- Fish: Oily fish like salmon, mackerel, herring, and sardines are rich in omega-3 fatty acids, protein, and minerals. – Increase
- Vegetable oils: Virgin olive oil, sunflower oil, and canola oil are rich in monounsaturated fats. – Use in Moderation
- Red meat: Red meat is rich in protein and minerals. Most of the patients of RA are anemic. Red meat can help in improving anemia. It is low in fibre and has high saturated fat content- Reduce
Vegetables that help reduce RA symptoms
Vegetables are rich in vitamins, minerals, and fibre. They are low in fat and cholesterol. Here are some vegetables that can help reduce RA symptoms-
- Carrots 🥕 : Carrots are rich in beta-carotene, vitamin A, and potassium. Vitamin A can reduce the severity of arthritis.
- Cauliflower or Broccoli 🥦 : It is rich in vitamin C and fibre. Vitamin C reduces the severity of joint pain.
- Cucumber 🥒. It is rich in vitamin C, fibre, and potassium. It can reduce the severity of joint pain and reduce inflammation in the joints.
- Spinach 🍃 .. Spinach is rich in vitamin A and C. It can reduce the severity of joint pain. Here is one link to a video that shows a quick recipe of spinach that can help in RA.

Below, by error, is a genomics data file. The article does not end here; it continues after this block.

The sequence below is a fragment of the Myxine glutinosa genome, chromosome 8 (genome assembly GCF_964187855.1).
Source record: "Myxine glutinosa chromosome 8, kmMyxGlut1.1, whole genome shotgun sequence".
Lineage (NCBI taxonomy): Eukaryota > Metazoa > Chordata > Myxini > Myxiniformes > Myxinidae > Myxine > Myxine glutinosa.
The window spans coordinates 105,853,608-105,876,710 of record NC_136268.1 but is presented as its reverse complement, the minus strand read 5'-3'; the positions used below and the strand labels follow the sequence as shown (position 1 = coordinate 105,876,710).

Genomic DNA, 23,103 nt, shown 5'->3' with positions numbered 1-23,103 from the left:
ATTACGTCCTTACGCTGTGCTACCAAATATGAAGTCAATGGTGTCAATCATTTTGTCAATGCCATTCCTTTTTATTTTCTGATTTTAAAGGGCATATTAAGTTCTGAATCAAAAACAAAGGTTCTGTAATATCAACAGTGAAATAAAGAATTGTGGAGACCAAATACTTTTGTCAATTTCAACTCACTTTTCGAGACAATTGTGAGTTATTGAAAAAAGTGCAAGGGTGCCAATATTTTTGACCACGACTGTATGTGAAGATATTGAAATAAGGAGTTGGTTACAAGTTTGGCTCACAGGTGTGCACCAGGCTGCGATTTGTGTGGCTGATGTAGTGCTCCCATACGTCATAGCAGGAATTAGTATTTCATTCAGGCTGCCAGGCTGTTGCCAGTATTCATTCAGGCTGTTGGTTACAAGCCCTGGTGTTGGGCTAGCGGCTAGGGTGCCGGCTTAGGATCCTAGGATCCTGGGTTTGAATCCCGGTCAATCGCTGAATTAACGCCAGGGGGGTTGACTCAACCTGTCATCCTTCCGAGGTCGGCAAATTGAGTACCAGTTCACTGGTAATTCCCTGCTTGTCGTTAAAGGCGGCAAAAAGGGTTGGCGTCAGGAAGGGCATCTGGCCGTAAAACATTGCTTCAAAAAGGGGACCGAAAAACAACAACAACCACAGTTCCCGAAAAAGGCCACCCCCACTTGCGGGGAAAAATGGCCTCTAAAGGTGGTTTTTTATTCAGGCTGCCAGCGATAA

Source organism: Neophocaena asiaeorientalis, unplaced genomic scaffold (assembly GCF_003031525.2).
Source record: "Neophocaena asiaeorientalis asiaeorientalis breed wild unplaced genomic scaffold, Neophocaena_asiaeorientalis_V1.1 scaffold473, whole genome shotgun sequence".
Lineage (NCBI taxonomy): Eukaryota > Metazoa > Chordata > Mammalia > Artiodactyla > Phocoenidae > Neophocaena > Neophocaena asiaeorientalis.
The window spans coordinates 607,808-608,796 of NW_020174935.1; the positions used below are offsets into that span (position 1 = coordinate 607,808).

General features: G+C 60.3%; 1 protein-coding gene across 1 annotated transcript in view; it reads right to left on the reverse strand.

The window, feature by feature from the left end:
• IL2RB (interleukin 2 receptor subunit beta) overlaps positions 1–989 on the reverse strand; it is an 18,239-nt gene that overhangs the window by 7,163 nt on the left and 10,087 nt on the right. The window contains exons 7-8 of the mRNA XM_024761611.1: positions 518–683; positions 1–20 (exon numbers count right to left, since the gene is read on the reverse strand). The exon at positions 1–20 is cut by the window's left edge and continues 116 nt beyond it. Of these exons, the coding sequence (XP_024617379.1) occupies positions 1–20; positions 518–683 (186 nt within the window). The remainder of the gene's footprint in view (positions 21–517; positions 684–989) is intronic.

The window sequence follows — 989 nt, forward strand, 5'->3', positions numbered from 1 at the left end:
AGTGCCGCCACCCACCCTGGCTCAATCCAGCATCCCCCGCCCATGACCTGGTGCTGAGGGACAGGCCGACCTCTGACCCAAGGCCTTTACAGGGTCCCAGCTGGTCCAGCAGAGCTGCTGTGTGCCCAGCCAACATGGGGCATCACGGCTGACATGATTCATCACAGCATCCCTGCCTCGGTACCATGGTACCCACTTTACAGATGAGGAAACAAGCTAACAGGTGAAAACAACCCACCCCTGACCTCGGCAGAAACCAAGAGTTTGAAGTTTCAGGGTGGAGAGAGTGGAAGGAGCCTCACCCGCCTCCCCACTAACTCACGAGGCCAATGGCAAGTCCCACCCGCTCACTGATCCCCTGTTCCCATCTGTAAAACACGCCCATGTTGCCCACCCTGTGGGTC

- Tomatoes 🍅: It is rich in vitamin C and lycopene. They can reduce the severity of joint pain and reduce the risk of heart disease as well.
Can fats like ghee help reduce inflammation in RA?
Ghee is an Indian cooking fat made from clarified butter. It is rich in nutrients like
- Vitamin E, calcium, and selenium that can reduce the severity of joint pain caused by RA.
- Butyric acid, which reduces the symptoms of RA.
You can add ghee to your diet to relieve joint pain. It can be used as a dressing on salads, vegetables, and rice.
Ghee can be used instead of butter or oil in desserts. It can also be used to sauté vegetables. A word of caution- ghee is rich in calories, so use it in moderation. One tablespoon (approximately 15 gm) contains-
- 13 gm fat (split as below)
- 8 gm saturated fats
- 4 gm MUFA
- 5 gm PUFA
- About 112 calories
- Vitamins A, E and K.
For ages, Ayurvedic physicians in India have been using ghee to formulate their medicines. Even today, the practicing physicians who prescribe some orthodox plant-based powders for treatment of RA advise it should be taken with a teaspoon of ghee.
Here is an article that will help you understand all the benefits of eating Ghee.
Foods to avoid in RA
There are certain foods that trigger RA symptoms and should be avoided in a healthy diet. These include –